Ronald Tree contends that where a decree unconditionally directs the conveyance of real estate, a freehold is necessarily involved in any appeal taken therefrom. In support of his contention he cites several cases, in all of which the title to real estate was directly and specifically placed in issue by the pleadings, contested before the trial court, or directly involved through objection to the court order respecting a judicial sale. In all of these cases a freehold was a primary issue before the court. As indicated above, no question of freehold was directly or primarily in issue here.
It is further asserted by Ronald Tree that a freehold is involved where a freehold is so put in issue by the pleadings that a decision of the case necessarily involves a determination of such issue, or where the necessary result of the judgment or decree is that one party gains and the other party loses a freehold estate. He is correct in his statement of the rules applying to freehold except that he ignores a third part thereof which must be coincidental to either one of the above two propositions. In all cases the freehold question must be directly and not collaterally, contingently or incidentally involved for direct appeal to lie to this court. We have adequately determined this in an earlier part of this opinion. Thus, whether the case is one where the title to real estate is placed in issue by the pleadings, or is one where the necessary result of the judgment or decree is that one party gains and the other loses a freehold, the issue of freehold must have been directly presented to the trial court for freehold to be so involved as to meet the requirements of section 75 of the Civil Practice Act.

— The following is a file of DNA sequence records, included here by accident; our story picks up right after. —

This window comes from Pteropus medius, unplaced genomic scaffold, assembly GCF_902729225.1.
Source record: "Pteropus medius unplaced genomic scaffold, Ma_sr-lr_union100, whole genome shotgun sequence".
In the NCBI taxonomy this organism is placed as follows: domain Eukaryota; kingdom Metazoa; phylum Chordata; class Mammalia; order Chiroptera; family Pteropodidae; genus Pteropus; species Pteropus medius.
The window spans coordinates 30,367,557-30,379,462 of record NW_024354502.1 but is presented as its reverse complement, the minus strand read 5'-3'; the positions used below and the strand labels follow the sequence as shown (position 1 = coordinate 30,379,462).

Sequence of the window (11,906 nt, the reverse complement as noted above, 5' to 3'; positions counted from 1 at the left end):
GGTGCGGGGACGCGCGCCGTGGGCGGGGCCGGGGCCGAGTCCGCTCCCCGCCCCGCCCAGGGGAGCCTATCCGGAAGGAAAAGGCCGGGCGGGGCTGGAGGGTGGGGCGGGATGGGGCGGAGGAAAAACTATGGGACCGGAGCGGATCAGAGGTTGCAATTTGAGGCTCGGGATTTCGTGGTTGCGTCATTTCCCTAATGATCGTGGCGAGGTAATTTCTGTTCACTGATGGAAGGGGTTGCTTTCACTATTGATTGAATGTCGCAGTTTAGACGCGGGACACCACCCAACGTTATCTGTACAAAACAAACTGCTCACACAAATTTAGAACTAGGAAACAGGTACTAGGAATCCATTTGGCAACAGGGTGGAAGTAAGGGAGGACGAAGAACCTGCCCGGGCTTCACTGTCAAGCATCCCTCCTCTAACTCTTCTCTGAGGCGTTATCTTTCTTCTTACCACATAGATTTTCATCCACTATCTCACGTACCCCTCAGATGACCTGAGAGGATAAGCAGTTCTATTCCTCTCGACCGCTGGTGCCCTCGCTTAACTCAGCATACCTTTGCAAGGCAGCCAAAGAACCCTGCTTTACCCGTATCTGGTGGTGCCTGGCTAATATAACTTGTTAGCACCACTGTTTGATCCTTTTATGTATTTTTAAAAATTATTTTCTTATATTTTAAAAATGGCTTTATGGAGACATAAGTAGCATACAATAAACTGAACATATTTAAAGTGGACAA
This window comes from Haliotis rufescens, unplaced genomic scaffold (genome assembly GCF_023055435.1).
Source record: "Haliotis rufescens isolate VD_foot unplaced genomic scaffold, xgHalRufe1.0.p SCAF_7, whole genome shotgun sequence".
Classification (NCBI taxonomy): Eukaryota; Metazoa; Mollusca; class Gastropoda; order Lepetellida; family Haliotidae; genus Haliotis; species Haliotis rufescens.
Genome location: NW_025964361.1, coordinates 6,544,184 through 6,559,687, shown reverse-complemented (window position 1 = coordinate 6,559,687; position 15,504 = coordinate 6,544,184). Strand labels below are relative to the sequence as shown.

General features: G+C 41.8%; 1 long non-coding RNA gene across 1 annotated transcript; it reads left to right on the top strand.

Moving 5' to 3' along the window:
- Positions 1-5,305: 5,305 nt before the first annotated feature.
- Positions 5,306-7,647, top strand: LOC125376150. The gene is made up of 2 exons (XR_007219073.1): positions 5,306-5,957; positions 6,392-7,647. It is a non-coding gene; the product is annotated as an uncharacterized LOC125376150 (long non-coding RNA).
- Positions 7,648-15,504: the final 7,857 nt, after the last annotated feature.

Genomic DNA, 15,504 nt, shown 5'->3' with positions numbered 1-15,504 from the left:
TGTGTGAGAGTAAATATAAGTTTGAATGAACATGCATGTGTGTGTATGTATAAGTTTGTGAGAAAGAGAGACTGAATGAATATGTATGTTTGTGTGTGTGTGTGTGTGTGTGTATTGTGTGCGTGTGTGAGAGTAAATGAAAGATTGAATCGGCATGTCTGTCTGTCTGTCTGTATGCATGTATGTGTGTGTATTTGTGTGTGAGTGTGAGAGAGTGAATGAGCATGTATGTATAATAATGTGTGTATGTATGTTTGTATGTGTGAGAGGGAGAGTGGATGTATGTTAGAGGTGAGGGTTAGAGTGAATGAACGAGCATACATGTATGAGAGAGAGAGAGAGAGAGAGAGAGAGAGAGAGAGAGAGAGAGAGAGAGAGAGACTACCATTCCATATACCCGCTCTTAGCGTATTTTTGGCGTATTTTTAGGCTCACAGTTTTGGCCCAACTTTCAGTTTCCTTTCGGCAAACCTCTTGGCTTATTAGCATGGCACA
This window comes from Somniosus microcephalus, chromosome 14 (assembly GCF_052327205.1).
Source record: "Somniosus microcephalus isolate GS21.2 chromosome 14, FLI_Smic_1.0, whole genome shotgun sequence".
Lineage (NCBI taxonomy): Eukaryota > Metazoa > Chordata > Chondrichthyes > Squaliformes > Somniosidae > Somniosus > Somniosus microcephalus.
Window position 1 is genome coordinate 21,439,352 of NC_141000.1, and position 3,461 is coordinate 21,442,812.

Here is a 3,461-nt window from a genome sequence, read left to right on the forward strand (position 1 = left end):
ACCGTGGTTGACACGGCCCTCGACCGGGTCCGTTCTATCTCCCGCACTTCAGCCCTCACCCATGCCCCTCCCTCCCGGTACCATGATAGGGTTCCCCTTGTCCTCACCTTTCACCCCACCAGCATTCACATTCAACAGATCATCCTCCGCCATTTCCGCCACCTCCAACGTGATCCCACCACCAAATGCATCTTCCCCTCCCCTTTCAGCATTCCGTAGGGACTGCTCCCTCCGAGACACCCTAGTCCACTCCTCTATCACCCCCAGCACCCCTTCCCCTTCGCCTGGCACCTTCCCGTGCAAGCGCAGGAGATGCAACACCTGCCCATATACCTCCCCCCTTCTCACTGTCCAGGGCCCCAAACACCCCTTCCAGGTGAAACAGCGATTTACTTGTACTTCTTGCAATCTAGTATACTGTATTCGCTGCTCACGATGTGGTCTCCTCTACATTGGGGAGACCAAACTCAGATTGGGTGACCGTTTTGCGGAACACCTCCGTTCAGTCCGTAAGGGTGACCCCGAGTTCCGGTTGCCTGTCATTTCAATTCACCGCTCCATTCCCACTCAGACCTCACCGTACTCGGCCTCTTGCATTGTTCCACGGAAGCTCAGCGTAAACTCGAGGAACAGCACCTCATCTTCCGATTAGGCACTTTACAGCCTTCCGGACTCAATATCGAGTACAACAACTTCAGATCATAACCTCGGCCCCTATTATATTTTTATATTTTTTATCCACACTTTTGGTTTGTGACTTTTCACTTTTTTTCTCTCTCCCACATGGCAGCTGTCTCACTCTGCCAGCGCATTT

It is the conclusion of this court that no question of freehold was directly or primarily involved in the proceedings before the trial court. Moreover, as is contended by the bank and the guardian ad litem, if there was an issue of freehold, it has been waived by Ronald Tree. In appealing from the decree of the superior court, the bank, as cotrustee, contended (1) that the will is free from doubt or uncertainty, and there is no basis for the contention that the trust provision violates the rule of perpetuities; (2) that a family settlement agreement cannot be employed in the instant case to overturn the clear intent of the testator in the creation of the spendthrift trust; (3) that Ronald, the cotrustee, cannot, by bringing the three separate actions referred to and by the employment of special counsel to render an opinion, create a substantial doubt as to the validity of the trust provisions, and thereby furnish the basis for a family settlement from which he is to personally obtain substantial benefit, and thus overturn the will and intention of the testator therein expressed, and (4) that the trial court was without jurisdiction of the subject matter because of the pendency of the appeal in the Appellate Court from the decree in the second action construing the will and awarding Ronald $600,000 from the corpus of the estate. Ronald contended that (1) the bank had no right as cotrustee to appeal; (2) that the trust provisions violate the rule against perpetuities, or at least there is a substantial basis for doubt as to their validity, which justified the family settlement agreement; (3) that the trial court was not without jurisdiction of the subject matter nor was the instant proceeding any interference with the jurisdiction of the court in the appeal from the decree in the second action referred to; and (4) that the trial court had the power to approve the settlement agreement on behalf of the minor and persons not in being. It is clear that the only questions presented were the right of the cotrustee to appeal, and the validity of the trial court's approval and confirmation of the family settlement agreement. No question was raised on the appeal by Ronald Tree that the controversy involved a freehold and was not properly appealable to the Appellate Court, nor was there any motion on the part of Ronald Tree to transfer the cause to this court for the reason that a freehold was involved. When a case which involves questions of freehold of which the Appellate Court has no jurisdiction but assignments of error which do not themselves question the determination of the court below respecting the issue of freehold are presented to the Appellate Court, and no question is raised as to the jurisdiction of the Appellate Court to determine the errors assigned or no motion is made to transfer for that reason, the parties waive the question of freehold with respect to those assignments. On appeal to this court neither party can insist that the question be considered here. Since the assignments of error to the Appellate Court in this cause presented questions which that court might lawfully consider, by submitting the cause without objection to jurisdiction or motion to transfer, the parties waived or abandoned any assignments of error with respect to freehold. (Gillespie v. Fulton Oil and Gas Co. 236 Ill. 188; Bennett v. Millard, 239 Ill. 332; Engler v. Engler, 313 Ill. 527.) Ronald Tree, by his answer on appeal, abandoned or waived any question of freehold that he might have raised. Moreover, no freehold was involved in this proceeding.